California's Exit-Exam Policy: A Study in Inequity
A study out today suggests that California's high school exit-exam policy may be doing more harm than good for the state's lowest-performing students—especially those who are young women and students of color.
Implemented with the graduating class of 2006, California's exit test—known as the California Hlgh School Exit Exam or CAHSEE—has been controversial from the start. Proponents hoped the test would spur students to study harder, but opponents, in lawsuit after lawsuit, worried that an unintended consequence of the exams might be a drop in graduation rates among some of the state's most disadvantaged students.
The report posted online today by Stanford University's Institute for Research on Education Policy and Practice confirms some of the critics' worst fears. It shows that the exit exam led to an overall decline in graduation rates of 3.6 to 4.5 percentage points in the years after the policy took effect, yet without producing a strong effect on student achievement on other state tests.
Among females in the bottom achievement quartile, graduation rates fell by 19 percentage points after the high-stakes exam policy was put in place. That compares with a drop of 12 percentage points over the same period for male students with similar academic profiles.
Likewise, the poorest-performing black, Hispanic, and Asian-American students saw their graduation rates decline by 15 to 19 percentage points following the enactment of the exit-exam policy. The comparable graduation-rate decrease found among white students, in comparison, was a mere 1 percentage point.
"These are clearly troubling, and no one can be happy with a policy that is having such disproportionate effects," said Sean F. Reardon, the Stanford scholar who led the study. (For a look at what California's chief state school officer has to say about the results, see here.)
Just as intriguing, though, is the researchers' explanation for why the effects hit some groups of students harder than others: They chalk it up to "stereotype threat."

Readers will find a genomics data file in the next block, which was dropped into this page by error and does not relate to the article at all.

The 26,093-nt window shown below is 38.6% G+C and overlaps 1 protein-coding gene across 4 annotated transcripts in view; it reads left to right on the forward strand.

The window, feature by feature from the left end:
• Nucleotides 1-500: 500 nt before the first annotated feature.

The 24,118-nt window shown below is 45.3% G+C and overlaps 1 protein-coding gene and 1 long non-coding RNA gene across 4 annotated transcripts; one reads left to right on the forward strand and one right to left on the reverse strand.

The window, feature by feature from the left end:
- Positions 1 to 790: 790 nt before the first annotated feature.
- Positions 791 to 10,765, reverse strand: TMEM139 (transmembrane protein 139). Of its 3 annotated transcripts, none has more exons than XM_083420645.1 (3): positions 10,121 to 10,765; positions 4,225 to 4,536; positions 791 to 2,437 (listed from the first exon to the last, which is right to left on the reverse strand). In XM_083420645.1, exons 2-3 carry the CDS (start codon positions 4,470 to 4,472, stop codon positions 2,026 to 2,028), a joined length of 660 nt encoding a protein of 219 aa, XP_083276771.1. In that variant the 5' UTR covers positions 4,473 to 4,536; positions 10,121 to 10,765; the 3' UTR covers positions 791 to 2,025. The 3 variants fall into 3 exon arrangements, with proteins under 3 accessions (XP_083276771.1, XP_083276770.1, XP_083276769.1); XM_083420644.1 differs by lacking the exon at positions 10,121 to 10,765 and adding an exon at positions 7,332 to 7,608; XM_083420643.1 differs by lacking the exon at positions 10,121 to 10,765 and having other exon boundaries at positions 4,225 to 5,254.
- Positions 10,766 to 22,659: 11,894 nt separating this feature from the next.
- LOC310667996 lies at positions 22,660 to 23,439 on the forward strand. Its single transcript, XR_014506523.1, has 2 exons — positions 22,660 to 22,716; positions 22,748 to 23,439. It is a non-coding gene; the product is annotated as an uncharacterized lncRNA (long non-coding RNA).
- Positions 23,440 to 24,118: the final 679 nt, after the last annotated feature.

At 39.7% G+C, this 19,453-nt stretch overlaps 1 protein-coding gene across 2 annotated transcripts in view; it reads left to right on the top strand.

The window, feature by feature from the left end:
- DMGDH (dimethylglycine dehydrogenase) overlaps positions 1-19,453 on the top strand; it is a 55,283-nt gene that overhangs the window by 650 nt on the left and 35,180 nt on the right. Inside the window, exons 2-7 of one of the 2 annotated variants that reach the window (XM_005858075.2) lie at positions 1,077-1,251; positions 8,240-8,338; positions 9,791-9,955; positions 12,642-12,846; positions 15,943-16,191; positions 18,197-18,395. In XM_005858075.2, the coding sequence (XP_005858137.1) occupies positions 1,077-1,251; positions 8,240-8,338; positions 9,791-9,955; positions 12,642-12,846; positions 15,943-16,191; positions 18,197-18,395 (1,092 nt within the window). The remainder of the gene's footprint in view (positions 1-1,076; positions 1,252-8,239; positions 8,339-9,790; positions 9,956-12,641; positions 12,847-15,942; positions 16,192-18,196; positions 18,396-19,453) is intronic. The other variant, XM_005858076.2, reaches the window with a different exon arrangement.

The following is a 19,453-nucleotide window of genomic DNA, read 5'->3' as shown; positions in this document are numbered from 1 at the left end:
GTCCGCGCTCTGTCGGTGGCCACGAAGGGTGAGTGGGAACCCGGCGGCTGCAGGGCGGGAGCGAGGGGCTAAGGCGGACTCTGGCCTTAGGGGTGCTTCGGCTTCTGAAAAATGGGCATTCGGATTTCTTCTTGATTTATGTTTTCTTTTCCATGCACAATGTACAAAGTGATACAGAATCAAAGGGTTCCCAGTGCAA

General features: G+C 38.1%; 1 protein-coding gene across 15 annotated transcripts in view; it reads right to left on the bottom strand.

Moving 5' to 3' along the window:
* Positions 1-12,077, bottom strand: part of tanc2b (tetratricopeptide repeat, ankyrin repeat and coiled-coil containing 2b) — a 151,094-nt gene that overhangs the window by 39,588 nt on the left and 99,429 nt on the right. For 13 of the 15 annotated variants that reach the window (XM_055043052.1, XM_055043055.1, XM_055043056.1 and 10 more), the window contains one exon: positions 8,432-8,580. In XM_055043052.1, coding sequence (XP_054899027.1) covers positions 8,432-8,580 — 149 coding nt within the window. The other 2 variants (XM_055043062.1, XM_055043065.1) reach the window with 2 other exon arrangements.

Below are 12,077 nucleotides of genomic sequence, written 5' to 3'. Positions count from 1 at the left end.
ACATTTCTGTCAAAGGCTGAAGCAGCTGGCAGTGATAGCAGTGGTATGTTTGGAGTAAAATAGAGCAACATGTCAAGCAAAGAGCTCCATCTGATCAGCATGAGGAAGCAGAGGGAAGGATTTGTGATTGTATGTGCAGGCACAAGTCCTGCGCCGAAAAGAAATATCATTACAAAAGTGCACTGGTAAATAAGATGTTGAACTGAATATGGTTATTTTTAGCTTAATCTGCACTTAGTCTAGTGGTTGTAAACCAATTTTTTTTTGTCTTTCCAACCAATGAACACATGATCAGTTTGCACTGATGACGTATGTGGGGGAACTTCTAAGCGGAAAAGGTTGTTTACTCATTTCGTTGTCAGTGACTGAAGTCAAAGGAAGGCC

Stereotype threat, you may recall, is the idea that people's test performance can be artificially depressed if they are afraid they will confirm an unflattering stereotype about their racial or gender group by doing poorly. For example, women and African-Americans have been found to do worse on math exams after being asked to write their race or gender on their papers or after being told that their group typically scores low on an exam.
The Stanford researchers said they reluctantly fingered stereotype threat as a culprit in the post-CAHSEE graduation-rate declines after ruling out most other possibilities. Thinking that minority students might be attending schools with poorer resources, for example, they analyzed data for subsets of students in the same schools. The patterns stayed the same. They also eliminated possible bias in the tests themselves as an explanation after reviewing studies on that topic.
But, when the research team examined students' previous scores on other state tests, they turned up some evidence that minority students and women had underperformed on particular sections of the state exit exam. Women fared worse than their earlier performance might have predicted, for example, on the math portion. Asian students did worse-than-expected on English-language arts.
"It's a very specific pattern, so it's hard to explain it based on effort," Reardon says. "That's what persuaded me that there was a stereotype-threat story going on, that we have this other set of tests to compare it to, and they don't show the same pattern."
Look for more on this interesting study in next week's print edition of Education Week. I'm doing a story wrapping up the new findings from California with those from a handful of the nearly two dozen other states that now require students to pass an exit exam in order to graduate from high school.